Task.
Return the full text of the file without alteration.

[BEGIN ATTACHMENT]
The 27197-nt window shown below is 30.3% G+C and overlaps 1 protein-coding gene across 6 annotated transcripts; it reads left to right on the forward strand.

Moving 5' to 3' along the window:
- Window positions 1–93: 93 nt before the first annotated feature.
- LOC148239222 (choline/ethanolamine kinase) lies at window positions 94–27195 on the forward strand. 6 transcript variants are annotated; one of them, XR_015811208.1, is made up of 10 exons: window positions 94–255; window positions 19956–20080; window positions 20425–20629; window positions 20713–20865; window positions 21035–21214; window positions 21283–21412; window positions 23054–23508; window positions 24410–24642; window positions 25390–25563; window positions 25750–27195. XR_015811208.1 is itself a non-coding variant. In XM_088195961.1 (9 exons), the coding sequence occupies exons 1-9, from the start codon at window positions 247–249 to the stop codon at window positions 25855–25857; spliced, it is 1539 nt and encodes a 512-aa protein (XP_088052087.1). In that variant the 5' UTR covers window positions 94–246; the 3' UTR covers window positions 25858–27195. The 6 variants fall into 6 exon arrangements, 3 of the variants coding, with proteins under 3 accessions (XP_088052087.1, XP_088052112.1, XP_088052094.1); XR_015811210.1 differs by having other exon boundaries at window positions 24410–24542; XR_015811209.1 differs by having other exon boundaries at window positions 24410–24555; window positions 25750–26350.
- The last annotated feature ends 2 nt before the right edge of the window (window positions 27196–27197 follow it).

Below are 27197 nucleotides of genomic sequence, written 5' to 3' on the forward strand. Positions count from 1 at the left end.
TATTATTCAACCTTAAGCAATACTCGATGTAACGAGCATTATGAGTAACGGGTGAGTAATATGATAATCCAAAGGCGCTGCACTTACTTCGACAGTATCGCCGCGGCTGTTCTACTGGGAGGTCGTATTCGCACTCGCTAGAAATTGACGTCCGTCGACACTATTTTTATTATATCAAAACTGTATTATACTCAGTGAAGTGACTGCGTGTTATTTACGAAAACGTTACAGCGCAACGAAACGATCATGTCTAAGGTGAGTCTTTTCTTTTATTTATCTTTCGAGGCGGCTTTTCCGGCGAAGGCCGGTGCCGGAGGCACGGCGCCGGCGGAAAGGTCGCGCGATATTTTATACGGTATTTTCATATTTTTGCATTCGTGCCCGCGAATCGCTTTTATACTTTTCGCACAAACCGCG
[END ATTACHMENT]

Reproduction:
The 27197-nt window shown below is 30.3% G+C and overlaps 1 protein-coding gene across 6 annotated transcripts; it reads left to right on the forward strand.

Moving 5' to 3' along the window:
- Window positions 1–93: 93 nt before the first annotated feature.
- LOC148239222 (choline/ethanolamine kinase) lies at window positions 94–27195 on the forward strand. 6 transcript variants are annotated; one of them, XR_015811208.1, is made up of 10 exons: window positions 94–255; window positions 19956–20080; window positions 20425–20629; window positions 20713–20865; window positions 21035–21214; window positions 21283–21412; window positions 23054–23508; window positions 24410–24642; window positions 25390–25563; window positions 25750–27195. XR_015811208.1 is itself a non-coding variant. In XM_088195961.1 (9 exons), the coding sequence occupies exons 1-9, from the start codon at window positions 247–249 to the stop codon at window positions 25855–25857; spliced, it is 1539 nt and encodes a 512-aa protein (XP_088052087.1). In that variant the 5' UTR covers window positions 94–246; the 3' UTR covers window positions 25858–27195. The 6 variants fall into 6 exon arrangements, 3 of the variants coding, with proteins under 3 accessions (XP_088052087.1, XP_088052112.1, XP_088052094.1); XR_015811210.1 differs by having other exon boundaries at window positions 24410–24542; XR_015811209.1 differs by having other exon boundaries at window positions 24410–24555; window positions 25750–26350.
- The last annotated feature ends 2 nt before the right edge of the window (window positions 27196–27197 follow it).

Below are 27197 nucleotides of genomic sequence, written 5' to 3' on the forward strand. Positions count from 1 at the left end.
TATTATTCAACCTTAAGCAATACTCGATGTAACGAGCATTATGAGTAACGGGTGAGTAATATGATAATCCAAAGGCGCTGCACTTACTTCGACAGTATCGCCGCGGCTGTTCTACTGGGAGGTCGTATTCGCACTCGCTAGAAATTGACGTCCGTCGACACTATTTTTATTATATCAAAACTGTATTATACTCAGTGAAGTGACTGCGTGTTATTTACGAAAACGTTACAGCGCAACGAAACGATCATGTCTAAGGTGAGTCTTTTCTTTTATTTATCTTTCGAGGCGGCTTTTCCGGCGAAGGCCGGTGCCGGAGGCACGGCGCCGGCGGAAAGGTCGCGCGATATTTTATACGGTATTTTCATATTTTTGCATTCGTGCCCGCGAATCGCTTTTATACTTTTCGCACAAACCGCG